MIAMI (AP) — A Florida appeals court has granted Pelicans rookie Zion Williamson’s motion to block his former marketing agent’s effort to have the ex-Duke star answer questions about whether he received improper benefits before playing for the Blue Devils. The order Wednesday shifts the focus to a separate but related case between the same litigants in federal court in North Carolina.

The Florida lawsuit, filed last summer by Prime Sports Marketing and company president Gina Ford, accused Williamson and the agency now representing him of breach of contract and seeks $100 million in damages. That came after Williamson had filed his own lawsuit a week earlier in North Carolina to terminate a five-year contract with Prime Sports after his decision to move to Creative Artists Agency.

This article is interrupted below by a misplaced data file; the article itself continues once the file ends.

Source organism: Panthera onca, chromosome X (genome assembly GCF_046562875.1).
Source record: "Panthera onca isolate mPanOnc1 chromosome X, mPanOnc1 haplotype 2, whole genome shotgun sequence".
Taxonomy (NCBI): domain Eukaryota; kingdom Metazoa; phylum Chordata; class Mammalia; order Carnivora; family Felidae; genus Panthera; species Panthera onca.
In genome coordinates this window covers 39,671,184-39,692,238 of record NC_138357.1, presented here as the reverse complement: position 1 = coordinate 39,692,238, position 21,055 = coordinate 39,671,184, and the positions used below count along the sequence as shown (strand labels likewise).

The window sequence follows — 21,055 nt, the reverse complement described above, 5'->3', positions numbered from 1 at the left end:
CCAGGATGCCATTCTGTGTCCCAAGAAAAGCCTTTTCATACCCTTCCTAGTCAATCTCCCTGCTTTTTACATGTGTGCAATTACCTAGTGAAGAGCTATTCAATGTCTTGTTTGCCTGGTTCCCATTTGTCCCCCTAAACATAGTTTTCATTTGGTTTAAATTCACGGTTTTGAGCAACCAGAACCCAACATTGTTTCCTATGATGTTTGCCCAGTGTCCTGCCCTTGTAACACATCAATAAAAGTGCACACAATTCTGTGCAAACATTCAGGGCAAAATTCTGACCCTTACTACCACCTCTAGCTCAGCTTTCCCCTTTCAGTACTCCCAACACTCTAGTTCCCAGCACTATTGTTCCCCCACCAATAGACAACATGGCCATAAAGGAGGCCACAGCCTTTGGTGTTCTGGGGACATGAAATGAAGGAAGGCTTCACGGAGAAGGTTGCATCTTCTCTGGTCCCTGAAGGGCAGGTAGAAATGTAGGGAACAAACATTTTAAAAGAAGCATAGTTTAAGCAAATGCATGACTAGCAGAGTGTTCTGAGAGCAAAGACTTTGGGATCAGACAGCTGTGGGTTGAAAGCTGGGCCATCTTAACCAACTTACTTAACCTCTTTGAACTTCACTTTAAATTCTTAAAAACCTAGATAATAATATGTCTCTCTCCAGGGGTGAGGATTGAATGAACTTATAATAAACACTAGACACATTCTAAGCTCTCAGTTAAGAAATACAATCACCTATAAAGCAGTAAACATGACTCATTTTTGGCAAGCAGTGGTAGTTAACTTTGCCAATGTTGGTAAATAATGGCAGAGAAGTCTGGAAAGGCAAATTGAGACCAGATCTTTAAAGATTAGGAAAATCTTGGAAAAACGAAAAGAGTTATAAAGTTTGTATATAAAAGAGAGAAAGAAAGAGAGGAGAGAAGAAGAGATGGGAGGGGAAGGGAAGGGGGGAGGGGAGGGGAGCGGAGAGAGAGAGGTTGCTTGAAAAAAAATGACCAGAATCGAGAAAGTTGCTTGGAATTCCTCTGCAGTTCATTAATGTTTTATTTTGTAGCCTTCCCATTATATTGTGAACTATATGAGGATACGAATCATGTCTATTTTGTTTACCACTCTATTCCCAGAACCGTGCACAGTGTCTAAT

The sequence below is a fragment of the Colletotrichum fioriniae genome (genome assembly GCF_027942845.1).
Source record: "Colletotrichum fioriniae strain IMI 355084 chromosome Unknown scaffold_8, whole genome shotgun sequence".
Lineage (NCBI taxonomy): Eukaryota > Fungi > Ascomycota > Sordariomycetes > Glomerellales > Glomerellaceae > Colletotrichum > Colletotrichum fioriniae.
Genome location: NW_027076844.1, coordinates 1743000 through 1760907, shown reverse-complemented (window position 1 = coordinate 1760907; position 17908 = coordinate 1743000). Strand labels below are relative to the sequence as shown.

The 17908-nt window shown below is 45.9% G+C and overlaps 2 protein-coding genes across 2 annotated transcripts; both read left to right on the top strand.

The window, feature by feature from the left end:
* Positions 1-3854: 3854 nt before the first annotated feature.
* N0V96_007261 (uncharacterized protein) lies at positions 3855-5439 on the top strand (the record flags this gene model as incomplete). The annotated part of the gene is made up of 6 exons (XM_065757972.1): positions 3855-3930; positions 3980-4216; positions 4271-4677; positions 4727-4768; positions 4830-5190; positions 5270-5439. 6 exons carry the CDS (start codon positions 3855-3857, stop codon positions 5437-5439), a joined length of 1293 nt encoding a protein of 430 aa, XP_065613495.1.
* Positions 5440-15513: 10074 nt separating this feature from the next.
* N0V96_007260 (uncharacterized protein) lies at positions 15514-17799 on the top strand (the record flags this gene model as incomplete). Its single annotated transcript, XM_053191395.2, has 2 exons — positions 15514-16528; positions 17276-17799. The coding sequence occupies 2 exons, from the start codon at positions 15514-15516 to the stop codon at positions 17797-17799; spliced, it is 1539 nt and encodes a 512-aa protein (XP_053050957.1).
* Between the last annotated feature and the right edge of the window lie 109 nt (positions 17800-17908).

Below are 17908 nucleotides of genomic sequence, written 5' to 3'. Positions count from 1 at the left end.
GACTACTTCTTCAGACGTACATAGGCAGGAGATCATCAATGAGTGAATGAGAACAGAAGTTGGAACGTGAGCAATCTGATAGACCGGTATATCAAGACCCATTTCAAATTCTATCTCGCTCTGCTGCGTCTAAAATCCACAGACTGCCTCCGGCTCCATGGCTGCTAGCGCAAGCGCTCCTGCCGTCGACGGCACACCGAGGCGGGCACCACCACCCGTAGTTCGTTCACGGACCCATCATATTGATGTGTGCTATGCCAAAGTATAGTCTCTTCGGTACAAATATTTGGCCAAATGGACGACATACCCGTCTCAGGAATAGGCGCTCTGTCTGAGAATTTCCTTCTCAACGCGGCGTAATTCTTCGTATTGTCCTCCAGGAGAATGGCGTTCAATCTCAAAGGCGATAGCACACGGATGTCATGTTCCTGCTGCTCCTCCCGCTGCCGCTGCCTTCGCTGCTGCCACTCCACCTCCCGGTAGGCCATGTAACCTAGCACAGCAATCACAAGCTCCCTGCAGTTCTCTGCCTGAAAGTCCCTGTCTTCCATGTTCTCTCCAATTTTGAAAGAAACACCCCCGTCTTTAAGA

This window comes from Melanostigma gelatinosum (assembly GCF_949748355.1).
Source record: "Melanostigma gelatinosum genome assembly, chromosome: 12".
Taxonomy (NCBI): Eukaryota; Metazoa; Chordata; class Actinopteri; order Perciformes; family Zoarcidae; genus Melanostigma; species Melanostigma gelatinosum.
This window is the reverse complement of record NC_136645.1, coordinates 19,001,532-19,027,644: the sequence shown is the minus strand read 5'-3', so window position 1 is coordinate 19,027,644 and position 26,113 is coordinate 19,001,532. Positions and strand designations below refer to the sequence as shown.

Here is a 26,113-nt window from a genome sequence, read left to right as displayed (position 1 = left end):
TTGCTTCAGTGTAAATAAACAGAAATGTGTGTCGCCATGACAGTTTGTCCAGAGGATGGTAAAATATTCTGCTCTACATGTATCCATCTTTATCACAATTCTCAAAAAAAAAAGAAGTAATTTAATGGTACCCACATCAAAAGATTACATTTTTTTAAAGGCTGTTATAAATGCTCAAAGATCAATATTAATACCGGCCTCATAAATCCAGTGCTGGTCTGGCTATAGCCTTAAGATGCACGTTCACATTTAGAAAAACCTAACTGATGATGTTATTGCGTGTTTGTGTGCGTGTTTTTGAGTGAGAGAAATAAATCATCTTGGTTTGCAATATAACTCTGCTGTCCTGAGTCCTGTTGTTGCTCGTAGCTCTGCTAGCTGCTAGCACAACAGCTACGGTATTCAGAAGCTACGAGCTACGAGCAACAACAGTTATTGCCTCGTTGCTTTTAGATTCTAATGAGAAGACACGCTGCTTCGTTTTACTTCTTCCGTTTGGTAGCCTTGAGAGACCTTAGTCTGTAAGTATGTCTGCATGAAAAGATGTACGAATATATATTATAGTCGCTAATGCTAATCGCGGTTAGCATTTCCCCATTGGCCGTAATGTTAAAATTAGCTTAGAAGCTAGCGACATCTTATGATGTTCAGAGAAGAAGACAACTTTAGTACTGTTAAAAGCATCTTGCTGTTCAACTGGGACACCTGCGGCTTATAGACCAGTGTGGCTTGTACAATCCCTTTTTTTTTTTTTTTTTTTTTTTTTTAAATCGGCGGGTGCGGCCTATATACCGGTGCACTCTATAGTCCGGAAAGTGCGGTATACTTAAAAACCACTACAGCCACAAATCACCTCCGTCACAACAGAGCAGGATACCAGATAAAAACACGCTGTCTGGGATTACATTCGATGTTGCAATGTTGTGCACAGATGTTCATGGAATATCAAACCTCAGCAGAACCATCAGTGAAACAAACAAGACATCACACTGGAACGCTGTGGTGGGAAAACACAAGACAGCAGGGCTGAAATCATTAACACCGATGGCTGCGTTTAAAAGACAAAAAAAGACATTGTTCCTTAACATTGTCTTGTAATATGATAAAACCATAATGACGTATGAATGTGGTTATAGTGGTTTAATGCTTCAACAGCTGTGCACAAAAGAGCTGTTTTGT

Ford’s attorneys had submitted questions in filings last month that included whether the Williamson or anyone on his behalf sought or accepted “money, benefits, favors or things of value” to sign with Duke. They sought answers within 30 days to establish facts under oath in the pretrial discovery process.

In a filing last week in the North Carolina case, Prime Sports-Ford attorneys continued to argue that last summer’s No. 1 overall NBA draft pick didn’t meet the definition of a student-athlete because he was “ineligible” to play college sports. That filing referenced housing for Williamson’s family during his time with the Blue Devils as well as three luxury SUVs registered by his mother and stepfather between December 2017 and April 2019 — the latter being the same month Williamson announced he would go pro before ultimately being picked by the New Orleans Pelicans.

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